Fig Almond and Cornmeal Biscotti

Fig, Almond and Cornmeal Biscotti

With the purchase of our new espresso maker (and grinder….), comes a responsibility: to make biscotti! That’s exactly what I did. Fig, almond & cornmeal biscotti – to be exact.

There are myriad recipes for biscotti. In my family, my aunt makes a classic almond (sometimes walnut, sometimes pistachio) and anise variety. It is a classic recipe, handed down to her from her husband’s mom – who was Italian. So, it is a trusted source – and delicious cookie. My aunt is known for her latte habit, so naturally, she’s a pro at making biscotti.

Fig Almond and Cornmeal Biscotti

I am certain that I was one of the weirdo kids in elementary school, who a) knew what biscotti was and b) really enjoyed the flavor of anise. I owe it to my aunt for my love of a good biscotti and latte, and I think she’d really enjoy the fig, almond & cornmeal biscotti!

As things are, I have to play around with recipes and flavors and textures. Classics are good but….it is nice to build on them, too. I won’t be sharing my aunt’s recipe here today – but that’s a good idea for a future post! Instead, I am sharing a version that I really love for various reasons: it uses olive oil instead of butter (no creaming butter here – a task I mostly find annoying), it has great texture and crunch (cornmeal! dried figs! toasted almonds!), and tastes wonderful with your cup of choice.

Fig, Cornmeal & Almond Biscotti: An Unfussy Cookie

I used to be a stickler for perfection in shaping my “logs” of dough pre-first bake….but now, I just plop the batter down onto a parchment lined baking sheet, and nudge it into a log-ish shape with a spatula (or oiled hands). Honestly, it’s going to spread out anyways, and once you slice the logs post-first bake, the cookies are forgiving. Some biscotti may be longer than others, but I kinda like that. As long as the thickness of each is relatively even, you’re golden (pun intended).

Fig Almond and Cornmeal Biscotti

These biscotti remind me a little of the bags of cantucci I’d buy at the Essalunga in Sesto when I lived there for a summer. Supremely crunchy, full of toasted almonds, and really enjoyable with a cup of coffee or espresso (or just plain – the cantucci were my go-to study nibble).

Biscotti are the tortoise of the cookie world: they age well. Stored in a tightly sealed container or bag, they last quite a long time. Even with the dried figs, these particular biscotti were stellar a week after baking.

Fig, Almond and Cornmeal Biscotti

Fig, Almond & Cornmeal Biscotti

Crunchy, nutty, golden cookies that are perfect for dunking in your espresso, latte or strong-ass cup of coffee. Recipe is adapted from Alice Medrich.
Prep Time 15 minutes
Cook Time 40 minutes
Course Dessert, Snack
Cuisine Italian


  • 1 cup + 2 TB (5oz) Unbleached All-Purpose Flour
  • 2/3 cup (3.67oz) Cornmeal preferably stone ground, but regular works as well
  • 3/8 tsp Baking Powder this is scant 1/4 tsp
  • 1/2 cup Extra Virgin Olive Oil
  • 2/3 cup (4.625oz) Granulated Sugar
  • 1/4 tsp Fine Sea Salt
  • 1/8 tsp Freshly Ground Black Pepper optional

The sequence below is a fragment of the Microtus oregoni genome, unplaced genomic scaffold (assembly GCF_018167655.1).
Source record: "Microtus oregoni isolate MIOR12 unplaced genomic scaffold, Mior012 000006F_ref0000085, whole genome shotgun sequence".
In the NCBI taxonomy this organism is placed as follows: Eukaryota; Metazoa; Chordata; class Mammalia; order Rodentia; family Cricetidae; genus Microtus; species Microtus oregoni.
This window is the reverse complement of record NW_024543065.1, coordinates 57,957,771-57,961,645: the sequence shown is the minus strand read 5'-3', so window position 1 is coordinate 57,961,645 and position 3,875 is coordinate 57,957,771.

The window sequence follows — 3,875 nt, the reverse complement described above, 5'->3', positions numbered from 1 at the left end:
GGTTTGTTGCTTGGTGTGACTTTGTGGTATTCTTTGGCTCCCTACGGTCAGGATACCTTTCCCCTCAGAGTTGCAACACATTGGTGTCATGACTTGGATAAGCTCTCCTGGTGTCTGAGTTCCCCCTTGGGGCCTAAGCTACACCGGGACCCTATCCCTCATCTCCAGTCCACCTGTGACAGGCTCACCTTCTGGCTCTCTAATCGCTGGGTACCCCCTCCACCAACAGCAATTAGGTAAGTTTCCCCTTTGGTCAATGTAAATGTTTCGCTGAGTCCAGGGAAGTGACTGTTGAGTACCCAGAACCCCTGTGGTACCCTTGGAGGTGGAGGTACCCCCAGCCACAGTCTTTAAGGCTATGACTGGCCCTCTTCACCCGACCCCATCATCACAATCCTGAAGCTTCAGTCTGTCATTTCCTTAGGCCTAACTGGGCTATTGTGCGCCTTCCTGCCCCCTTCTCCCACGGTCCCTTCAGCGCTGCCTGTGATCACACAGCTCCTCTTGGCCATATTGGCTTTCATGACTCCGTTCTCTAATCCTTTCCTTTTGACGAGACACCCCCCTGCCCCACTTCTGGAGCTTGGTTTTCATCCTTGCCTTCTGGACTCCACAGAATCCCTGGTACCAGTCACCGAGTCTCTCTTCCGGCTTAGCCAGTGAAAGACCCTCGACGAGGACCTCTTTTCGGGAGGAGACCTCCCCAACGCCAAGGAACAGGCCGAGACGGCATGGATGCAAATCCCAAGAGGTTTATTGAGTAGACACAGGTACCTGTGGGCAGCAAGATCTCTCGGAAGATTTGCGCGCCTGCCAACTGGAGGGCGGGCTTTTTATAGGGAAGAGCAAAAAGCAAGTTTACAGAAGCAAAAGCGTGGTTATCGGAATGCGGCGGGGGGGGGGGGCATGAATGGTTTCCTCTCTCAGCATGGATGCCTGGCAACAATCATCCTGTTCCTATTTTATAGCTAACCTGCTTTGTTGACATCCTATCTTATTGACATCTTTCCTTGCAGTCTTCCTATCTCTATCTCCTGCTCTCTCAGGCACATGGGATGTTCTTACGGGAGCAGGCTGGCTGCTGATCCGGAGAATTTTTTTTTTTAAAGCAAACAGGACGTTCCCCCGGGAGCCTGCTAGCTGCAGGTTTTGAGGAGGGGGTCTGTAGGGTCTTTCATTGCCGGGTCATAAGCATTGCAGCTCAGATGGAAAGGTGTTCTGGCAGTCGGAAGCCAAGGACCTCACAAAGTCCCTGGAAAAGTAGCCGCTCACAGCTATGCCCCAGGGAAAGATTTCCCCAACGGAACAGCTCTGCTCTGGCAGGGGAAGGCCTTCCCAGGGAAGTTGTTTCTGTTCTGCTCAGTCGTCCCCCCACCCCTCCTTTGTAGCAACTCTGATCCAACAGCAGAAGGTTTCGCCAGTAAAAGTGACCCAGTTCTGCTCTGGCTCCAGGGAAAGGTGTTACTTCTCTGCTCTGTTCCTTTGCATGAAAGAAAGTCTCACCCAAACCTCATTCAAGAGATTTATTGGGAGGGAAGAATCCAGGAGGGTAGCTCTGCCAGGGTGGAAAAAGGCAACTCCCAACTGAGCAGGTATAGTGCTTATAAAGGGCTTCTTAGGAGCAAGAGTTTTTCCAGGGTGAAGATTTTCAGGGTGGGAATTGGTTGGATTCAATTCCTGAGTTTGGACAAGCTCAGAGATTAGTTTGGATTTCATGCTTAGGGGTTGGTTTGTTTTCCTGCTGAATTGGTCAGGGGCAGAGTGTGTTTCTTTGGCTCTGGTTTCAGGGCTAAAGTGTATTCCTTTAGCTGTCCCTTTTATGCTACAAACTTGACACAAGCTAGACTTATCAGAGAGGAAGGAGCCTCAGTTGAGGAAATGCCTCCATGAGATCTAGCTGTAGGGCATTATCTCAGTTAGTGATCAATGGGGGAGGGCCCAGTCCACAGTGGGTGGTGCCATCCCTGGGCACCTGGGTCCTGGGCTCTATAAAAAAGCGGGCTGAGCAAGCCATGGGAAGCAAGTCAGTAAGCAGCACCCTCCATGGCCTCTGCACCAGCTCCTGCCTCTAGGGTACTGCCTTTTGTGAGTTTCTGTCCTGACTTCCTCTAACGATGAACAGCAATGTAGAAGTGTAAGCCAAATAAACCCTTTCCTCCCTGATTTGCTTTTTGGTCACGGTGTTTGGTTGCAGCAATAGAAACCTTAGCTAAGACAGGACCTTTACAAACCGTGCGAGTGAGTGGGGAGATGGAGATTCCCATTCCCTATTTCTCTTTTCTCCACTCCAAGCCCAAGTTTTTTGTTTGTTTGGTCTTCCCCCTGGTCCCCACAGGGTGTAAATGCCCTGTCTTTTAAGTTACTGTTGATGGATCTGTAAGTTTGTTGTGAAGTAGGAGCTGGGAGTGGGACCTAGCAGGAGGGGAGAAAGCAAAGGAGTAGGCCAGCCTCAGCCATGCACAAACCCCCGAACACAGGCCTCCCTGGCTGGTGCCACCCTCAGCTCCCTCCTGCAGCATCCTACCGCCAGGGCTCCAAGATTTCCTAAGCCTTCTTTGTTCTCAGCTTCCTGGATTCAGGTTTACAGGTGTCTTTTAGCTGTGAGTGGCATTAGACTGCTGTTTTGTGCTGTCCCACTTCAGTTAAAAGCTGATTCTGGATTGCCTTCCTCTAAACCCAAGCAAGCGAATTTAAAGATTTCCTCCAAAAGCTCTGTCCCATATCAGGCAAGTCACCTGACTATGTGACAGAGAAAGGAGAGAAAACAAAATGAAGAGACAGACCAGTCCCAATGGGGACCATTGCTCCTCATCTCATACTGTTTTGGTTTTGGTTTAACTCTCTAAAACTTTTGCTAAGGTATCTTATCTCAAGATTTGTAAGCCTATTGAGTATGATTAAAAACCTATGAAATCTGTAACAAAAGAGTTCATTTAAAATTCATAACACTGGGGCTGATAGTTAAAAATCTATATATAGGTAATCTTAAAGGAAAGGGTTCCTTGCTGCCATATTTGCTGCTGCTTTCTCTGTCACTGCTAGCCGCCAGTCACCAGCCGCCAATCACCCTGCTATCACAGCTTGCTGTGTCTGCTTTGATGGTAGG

• 1/8 tsp Freshly Grated Nutmeg optional
  • 2 large Eggs
  • Zest of 1 large orange or lemon
  • 1 1/3 cup (4.5oz) Whole Almonds
  • 2/3 cup (3oz) Moist Dried Figs chopped into 1/4" pieces, stems discarded


  • Pre-heat oven to 350F. Line baking sheet with parchment. Place almonds on lined sheet and toast for about 10 minutes, until fragrant and lighly toasted. Allow to cool slightly, then roughly chop and set aside. Measure and chop the figs, and set aside.
  • In a large bowl, combine the flour, cornmeal, and baking powder. Stir to thoroughly combine.
  • In a medium bowl or bowl of a stand mixer, add olive oil, sugar, salt, eggs, black pepper, nutmeg and orange/lemon zest. Using a whisk, whisk attachment (if using a stand mixer) or hand mixer, mix until the mixture lightens in color and begins to form the ribbon (when you lift the whisk from the batter, it forms a ribbon that doesn't disappear right away into the batter).
  • Add the wet mixture to the dry, and stir to just combine. Add the almonds and figs and mix to combine.
  • Now, you may either cover the batter in the bowl for a few hours and place in the fridge or proceed. Placing the batter in the fridge will make it firmer, and easier to shape into logs. Or, with fresh batter, simply scoop the batter down the long length of the lined baking tray, using the spatula and/or lightly oiled hands to form the batter into 14" long and 5" wide log (doesn't need to be perfect). The log will spread during baking, so don't be alarmed.
  • Bake the shaped biscotti log at 350F for 20 to 25 minutes, until the log is firm, and golden along the edges. It should not be overly moist in the center/on top.
  • Remove log from the oven, and allow to cool to room temperature. Reduce oven temperature to 325F.
  • Using a long, sharp non-serrated knife (such as a chef's knife), slice the log into 1/2" thick slices. Near the ends, the cookies will be shorter, and longer as you go towards the center. I usually trim the rounded edges of the log and nibble on those for a treat. Place the cookies on a freshly lined baking sheet, about 1/2" apart, standing them up so their round top is facing up.
  • Bake for 15-20 minutes until the edges of the cookies are slightly golden. If necessary, rotate the pan half-way through baking (I typically don't do this – but your oven may be different).
  • Remove pan from oven, and allow to cool on the pan until completely cool. Store in an airtight container or bag for up to 2 weeks at room temperature. Biscotti can be well-wrapped and frozen for up to 1 month.
Keyword Almond, Coffee, Cookie, Cornmeal, Crunchy, Dessert, Fig, Orange, Snack

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